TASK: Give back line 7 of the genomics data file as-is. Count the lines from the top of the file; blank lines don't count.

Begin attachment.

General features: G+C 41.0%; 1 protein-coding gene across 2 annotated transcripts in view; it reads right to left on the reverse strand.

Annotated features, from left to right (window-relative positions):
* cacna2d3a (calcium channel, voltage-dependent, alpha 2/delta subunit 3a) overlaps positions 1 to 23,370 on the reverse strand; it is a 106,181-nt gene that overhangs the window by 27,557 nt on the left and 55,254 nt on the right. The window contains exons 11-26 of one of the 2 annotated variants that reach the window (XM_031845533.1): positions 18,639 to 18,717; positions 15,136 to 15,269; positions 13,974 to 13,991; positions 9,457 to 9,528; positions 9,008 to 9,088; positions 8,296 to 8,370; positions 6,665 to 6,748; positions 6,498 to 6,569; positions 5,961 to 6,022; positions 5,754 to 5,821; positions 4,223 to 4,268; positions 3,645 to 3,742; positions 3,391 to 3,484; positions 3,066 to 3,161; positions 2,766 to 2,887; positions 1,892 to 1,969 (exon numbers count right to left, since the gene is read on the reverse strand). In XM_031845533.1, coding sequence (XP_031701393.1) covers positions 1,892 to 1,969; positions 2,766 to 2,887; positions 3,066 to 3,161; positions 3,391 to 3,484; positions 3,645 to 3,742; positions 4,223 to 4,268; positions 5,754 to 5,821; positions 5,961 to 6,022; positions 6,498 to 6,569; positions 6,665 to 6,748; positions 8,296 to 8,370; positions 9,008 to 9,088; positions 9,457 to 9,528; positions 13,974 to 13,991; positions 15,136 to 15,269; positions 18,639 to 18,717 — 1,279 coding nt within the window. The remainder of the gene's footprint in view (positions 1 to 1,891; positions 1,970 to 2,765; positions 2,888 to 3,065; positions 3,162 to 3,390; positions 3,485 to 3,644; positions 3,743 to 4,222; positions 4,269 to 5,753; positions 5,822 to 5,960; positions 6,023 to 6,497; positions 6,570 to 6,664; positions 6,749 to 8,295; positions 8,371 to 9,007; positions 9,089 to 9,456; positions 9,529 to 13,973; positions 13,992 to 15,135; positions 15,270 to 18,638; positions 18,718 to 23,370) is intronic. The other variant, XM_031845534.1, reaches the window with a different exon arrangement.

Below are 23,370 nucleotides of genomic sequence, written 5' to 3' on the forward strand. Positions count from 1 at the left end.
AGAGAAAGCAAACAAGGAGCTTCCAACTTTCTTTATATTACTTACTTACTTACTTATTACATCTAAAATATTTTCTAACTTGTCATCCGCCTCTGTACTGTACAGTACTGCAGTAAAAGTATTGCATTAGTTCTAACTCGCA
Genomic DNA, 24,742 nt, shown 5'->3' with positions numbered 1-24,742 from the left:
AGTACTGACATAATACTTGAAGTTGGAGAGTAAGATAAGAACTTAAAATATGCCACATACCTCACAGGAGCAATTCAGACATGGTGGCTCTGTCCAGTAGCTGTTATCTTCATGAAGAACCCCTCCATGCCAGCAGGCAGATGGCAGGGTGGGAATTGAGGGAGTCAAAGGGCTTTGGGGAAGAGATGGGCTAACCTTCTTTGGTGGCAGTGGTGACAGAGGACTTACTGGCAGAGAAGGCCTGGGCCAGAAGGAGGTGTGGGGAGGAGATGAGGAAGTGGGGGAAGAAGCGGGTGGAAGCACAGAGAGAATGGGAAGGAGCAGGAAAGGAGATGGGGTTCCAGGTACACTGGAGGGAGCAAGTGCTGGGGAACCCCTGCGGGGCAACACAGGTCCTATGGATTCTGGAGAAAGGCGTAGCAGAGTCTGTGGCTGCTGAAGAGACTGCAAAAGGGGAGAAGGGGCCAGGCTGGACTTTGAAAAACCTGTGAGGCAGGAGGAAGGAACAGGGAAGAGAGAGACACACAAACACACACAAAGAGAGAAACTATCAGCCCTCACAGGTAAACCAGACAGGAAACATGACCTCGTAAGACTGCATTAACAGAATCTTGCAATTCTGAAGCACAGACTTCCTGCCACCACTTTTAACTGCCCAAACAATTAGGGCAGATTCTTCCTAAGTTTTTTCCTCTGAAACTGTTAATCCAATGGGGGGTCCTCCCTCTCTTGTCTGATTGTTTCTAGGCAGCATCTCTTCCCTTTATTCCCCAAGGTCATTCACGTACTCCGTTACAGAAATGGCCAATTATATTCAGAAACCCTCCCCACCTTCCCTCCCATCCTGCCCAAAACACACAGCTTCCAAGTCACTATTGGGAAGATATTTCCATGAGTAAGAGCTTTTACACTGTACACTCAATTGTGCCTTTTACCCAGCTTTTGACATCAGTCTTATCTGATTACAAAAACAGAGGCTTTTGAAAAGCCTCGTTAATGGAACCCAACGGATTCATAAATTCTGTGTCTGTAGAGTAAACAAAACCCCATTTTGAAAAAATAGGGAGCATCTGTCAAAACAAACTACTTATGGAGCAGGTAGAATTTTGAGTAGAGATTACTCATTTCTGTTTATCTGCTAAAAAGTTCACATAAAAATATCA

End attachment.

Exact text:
AGTACTGACATAATACTTGAAGTTGGAGAGTAAGATAAGAACTTAAAATATGCCACATACCTCACAGGAGCAATTCAGACATGGTGGCTCTGTCCAGTAGCTGTTATCTTCATGAAGAACCCCTCCATGCCAGCAGGCAGATGGCAGGGTGGGAATTGAGGGAGTCAAAGGGCTTTGGGGAAGAGATGGGCTAACCTTCTTTGGTGGCAGTGGTGACAGAGGACTTACTGGCAGAGAAGGCCTGGGCCAGAAGGAGGTGTGGGGAGGAGATGAGGAAGTGGGGGAAGAAGCGGGTGGAAGCACAGAGAGAATGGGAAGGAGCAGGAAAGGAGATGGGGTTCCAGGTACACTGGAGGGAGCAAGTGCTGGGGAACCCCTGCGGGGCAACACAGGTCCTATGGATTCTGGAGAAAGGCGTAGCAGAGTCTGTGGCTGCTGAAGAGACTGCAAAAGGGGAGAAGGGGCCAGGCTGGACTTTGAAAAACCTGTGAGGCAGGAGGAAGGAACAGGGAAGAGAGAGACACACAAACACACACAAAGAGAGAAACTATCAGCCCTCACAGGTAAACCAGACAGGAAACATGACCTCGTAAGACTGCATTAACAGAATCTTGCAATTCTGAAGCACAGACTTCCTGCCACCACTTTTAACTGCCCAAACAATTAGGGCAGATTCTTCCTAAGTTTTTTCCTCTGAAACTGTTAATCCAATGGGGGGTCCTCCCTCTCTTGTCTGATTGTTTCTAGGCAGCATCTCTTCCCTTTATTCCCCAAGGTCATTCACGTACTCCGTTACAGAAATGGCCAATTATATTCAGAAACCCTCCCCACCTTCCCTCCCATCCTGCCCAAAACACACAGCTTCCAAGTCACTATTGGGAAGATATTTCCATGAGTAAGAGCTTTTACACTGTACACTCAATTGTGCCTTTTACCCAGCTTTTGACATCAGTCTTATCTGATTACAAAAACAGAGGCTTTTGAAAAGCCTCGTTAATGGAACCCAACGGATTCATAAATTCTGTGTCTGTAGAGTAAACAAAACCCCATTTTGAAAAAATAGGGAGCATCTGTCAAAACAAACTACTTATGGAGCAGGTAGAATTTTGAGTAGAGATTACTCATTTCTGTTTATCTGCTAAAAAGTTCACATAAAAATATCA